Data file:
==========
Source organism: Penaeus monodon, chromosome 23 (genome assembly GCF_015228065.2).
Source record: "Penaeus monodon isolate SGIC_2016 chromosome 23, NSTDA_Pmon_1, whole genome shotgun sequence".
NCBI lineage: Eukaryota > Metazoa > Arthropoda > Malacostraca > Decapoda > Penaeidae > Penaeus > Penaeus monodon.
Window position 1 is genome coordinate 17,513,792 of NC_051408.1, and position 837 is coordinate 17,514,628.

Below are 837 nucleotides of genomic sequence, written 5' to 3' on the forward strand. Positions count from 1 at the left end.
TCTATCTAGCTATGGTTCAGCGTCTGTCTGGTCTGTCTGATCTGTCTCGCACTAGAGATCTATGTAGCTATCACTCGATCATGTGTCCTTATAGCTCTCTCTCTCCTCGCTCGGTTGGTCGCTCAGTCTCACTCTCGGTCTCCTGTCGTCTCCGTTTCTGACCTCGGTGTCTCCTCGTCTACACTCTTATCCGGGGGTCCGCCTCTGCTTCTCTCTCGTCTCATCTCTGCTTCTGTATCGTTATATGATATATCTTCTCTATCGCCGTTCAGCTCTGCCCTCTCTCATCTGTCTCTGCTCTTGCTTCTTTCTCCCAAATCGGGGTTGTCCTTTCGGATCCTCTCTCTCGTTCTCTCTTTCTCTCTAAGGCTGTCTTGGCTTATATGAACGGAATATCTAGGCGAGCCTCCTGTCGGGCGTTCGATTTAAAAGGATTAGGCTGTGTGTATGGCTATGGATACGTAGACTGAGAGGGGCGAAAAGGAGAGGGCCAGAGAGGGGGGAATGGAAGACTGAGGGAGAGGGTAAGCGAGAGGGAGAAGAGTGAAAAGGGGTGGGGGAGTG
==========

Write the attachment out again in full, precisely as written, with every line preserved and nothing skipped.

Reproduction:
Source organism: Penaeus monodon, chromosome 23 (genome assembly GCF_015228065.2).
Source record: "Penaeus monodon isolate SGIC_2016 chromosome 23, NSTDA_Pmon_1, whole genome shotgun sequence".
NCBI lineage: Eukaryota > Metazoa > Arthropoda > Malacostraca > Decapoda > Penaeidae > Penaeus > Penaeus monodon.
Window position 1 is genome coordinate 17,513,792 of NC_051408.1, and position 837 is coordinate 17,514,628.

Below are 837 nucleotides of genomic sequence, written 5' to 3' on the forward strand. Positions count from 1 at the left end.
TCTATCTAGCTATGGTTCAGCGTCTGTCTGGTCTGTCTGATCTGTCTCGCACTAGAGATCTATGTAGCTATCACTCGATCATGTGTCCTTATAGCTCTCTCTCTCCTCGCTCGGTTGGTCGCTCAGTCTCACTCTCGGTCTCCTGTCGTCTCCGTTTCTGACCTCGGTGTCTCCTCGTCTACACTCTTATCCGGGGGTCCGCCTCTGCTTCTCTCTCGTCTCATCTCTGCTTCTGTATCGTTATATGATATATCTTCTCTATCGCCGTTCAGCTCTGCCCTCTCTCATCTGTCTCTGCTCTTGCTTCTTTCTCCCAAATCGGGGTTGTCCTTTCGGATCCTCTCTCTCGTTCTCTCTTTCTCTCTAAGGCTGTCTTGGCTTATATGAACGGAATATCTAGGCGAGCCTCCTGTCGGGCGTTCGATTTAAAAGGATTAGGCTGTGTGTATGGCTATGGATACGTAGACTGAGAGGGGCGAAAAGGAGAGGGCCAGAGAGGGGGGAATGGAAGACTGAGGGAGAGGGTAAGCGAGAGGGAGAAGAGTGAAAAGGGGTGGGGGAGTG